New York

“The Eye Of The Beholder: Seven Contemporary Swiss Photographers”

Writing in The Village Voice at the height of the culture wars in this country, Michael Feingold made a modest proposal that U.S. artists and writers apply en masse for sanctuary in Switzerland. His comment wryly reveals some of the stereotypes Americans reflexively invoke to characterize all things Swiss: cool detachment and political neutrality.

Stereotypes always obscure more than they reveal. Although “Swiss photography” is generally thought to flow from the reportage of earlier masters such as Werner Bischof and Walter Bosshard, the most emotionally expressive and politically direct (nonneutral) photographic work of this or any other period was produced by a Swiss immigrant to New York named Robert Frank.

“The Eye of the Beholder,” organized by the Swiss Federal Office of Culture and the Swiss Institute in New York, managed to complicate stereotypes surrounding Swiss photography and culture. Contrary to the sense of individuality invoked by the title, the seven artists in the show do have certain traits in common. They all share a serial tendency in their practice—returning again to one subject or object over time—and an interiority of focus, avoiding the grand themes of the past in their acknowledgment of the limitations of both their era and photography itself.

Simone Kappeler’s series of photographs of a garden table taken at regular intervals over a year’s time is more elemental (fundamental and essentialist) than conceptual (relying on general ideas derived from a specific instance), yet more subjective than objective. The simple round white tabletop with its splayed legs is deadpan funny at first, and then acquires a lunar intensity as its reflective surface becomes a scrying screen. In contrast to the brightness of Kappeler’s moon table, Hans Danuser’s large square pictures in a grid were as dark as the back of a mirror. Knowing that these images record the effects of erosion on slate in a gully in eastern Switzerland did little to alleviate the monotony of the images. This was not true of Bernard Volta’s miniaturist faux-architectural photographs, where the beholder’s eyes have room to roam in imaginary spaces that are purely photographic.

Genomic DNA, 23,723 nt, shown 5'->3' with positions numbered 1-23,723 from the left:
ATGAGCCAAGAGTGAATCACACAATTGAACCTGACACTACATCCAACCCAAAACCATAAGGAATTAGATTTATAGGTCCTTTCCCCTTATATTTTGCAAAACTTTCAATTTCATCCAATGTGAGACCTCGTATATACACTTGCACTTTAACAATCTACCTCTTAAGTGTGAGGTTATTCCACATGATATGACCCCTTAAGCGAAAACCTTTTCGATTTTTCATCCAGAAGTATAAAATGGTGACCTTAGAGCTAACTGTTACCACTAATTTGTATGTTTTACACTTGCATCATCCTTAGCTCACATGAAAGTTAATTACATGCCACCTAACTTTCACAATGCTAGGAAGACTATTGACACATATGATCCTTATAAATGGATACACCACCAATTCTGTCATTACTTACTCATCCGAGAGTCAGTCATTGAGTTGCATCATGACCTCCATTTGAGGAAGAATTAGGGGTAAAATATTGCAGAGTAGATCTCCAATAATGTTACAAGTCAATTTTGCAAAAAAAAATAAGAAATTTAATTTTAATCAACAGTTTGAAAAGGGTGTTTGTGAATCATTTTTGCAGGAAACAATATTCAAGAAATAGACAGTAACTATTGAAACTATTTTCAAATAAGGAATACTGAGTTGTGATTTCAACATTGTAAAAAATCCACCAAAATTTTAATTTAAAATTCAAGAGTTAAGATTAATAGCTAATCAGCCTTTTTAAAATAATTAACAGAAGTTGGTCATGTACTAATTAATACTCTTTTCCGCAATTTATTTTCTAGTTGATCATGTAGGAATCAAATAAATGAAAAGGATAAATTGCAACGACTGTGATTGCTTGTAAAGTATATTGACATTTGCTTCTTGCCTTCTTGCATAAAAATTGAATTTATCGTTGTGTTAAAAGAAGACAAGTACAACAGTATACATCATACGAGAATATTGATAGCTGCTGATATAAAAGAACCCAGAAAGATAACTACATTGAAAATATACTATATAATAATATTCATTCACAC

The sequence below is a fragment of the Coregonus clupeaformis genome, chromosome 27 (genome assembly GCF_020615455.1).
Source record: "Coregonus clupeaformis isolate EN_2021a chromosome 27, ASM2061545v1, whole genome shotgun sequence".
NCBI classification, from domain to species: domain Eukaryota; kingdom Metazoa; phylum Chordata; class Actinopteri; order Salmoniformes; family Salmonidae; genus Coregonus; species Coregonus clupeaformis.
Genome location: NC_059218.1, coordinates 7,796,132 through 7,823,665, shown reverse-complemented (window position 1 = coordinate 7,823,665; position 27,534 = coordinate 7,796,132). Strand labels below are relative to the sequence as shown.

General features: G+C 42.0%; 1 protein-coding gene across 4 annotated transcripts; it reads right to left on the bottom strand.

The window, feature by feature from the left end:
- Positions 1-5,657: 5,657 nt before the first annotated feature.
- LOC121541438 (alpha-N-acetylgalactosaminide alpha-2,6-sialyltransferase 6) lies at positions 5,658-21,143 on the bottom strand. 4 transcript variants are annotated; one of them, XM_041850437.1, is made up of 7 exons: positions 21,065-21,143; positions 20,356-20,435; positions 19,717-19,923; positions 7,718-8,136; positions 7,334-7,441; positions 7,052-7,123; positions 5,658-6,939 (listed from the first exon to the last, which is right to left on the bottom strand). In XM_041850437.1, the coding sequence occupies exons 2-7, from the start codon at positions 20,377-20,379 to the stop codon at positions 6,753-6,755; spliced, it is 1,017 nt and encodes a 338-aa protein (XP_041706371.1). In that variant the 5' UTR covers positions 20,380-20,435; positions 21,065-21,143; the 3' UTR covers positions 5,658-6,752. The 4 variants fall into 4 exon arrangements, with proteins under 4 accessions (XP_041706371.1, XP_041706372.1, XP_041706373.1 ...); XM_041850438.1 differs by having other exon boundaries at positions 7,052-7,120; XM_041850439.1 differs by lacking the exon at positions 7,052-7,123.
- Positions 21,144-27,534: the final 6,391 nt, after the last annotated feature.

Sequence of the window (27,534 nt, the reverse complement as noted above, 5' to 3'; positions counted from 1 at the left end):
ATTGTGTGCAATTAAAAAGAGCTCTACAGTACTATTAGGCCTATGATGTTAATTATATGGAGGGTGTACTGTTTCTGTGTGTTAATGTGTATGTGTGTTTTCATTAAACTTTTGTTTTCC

In Jacques Berthet’s solemn images of the marble quarries of Carrara, Italy, the special relationship between photography and sculpture—one explored by artists from Fox Talbot through Robert Mapplethorpe—was accentuated. Through close attention to shifts in scale and the play of light on surfaces, Berthet transformed the raw material of the quarries into faceted monuments. Thomas Flechtner also sculpts landscapes, but he does so through a form of inscription, projecting charts and maps onto rock faces. His images incorporating sheets of crumpled lead into a seascape approach the clarity of John Pfahl’s situated dialogues between landscape and manmade elements.

But it was in the works of Annelie Štrba and Micaela Garzoni (the only “people pictures” in the show) that the old frames of photographic representation were most effectively broken. Garzoni’s dreamy shots of children are more recoverable in conventional terms as nostalgia, but Strba’s seemingly unplanned (decomposed) images of friends in ordinary settings and situations were as compelling as the best vernacular images. Operating somewhere between Craigie Horsfield’s deep-image excavations and Thomas Struth’s reticent portraits, these images caused the viewer to reconsider the limits and frontiers of photographic subjectivity all over again.

David Levi Strauss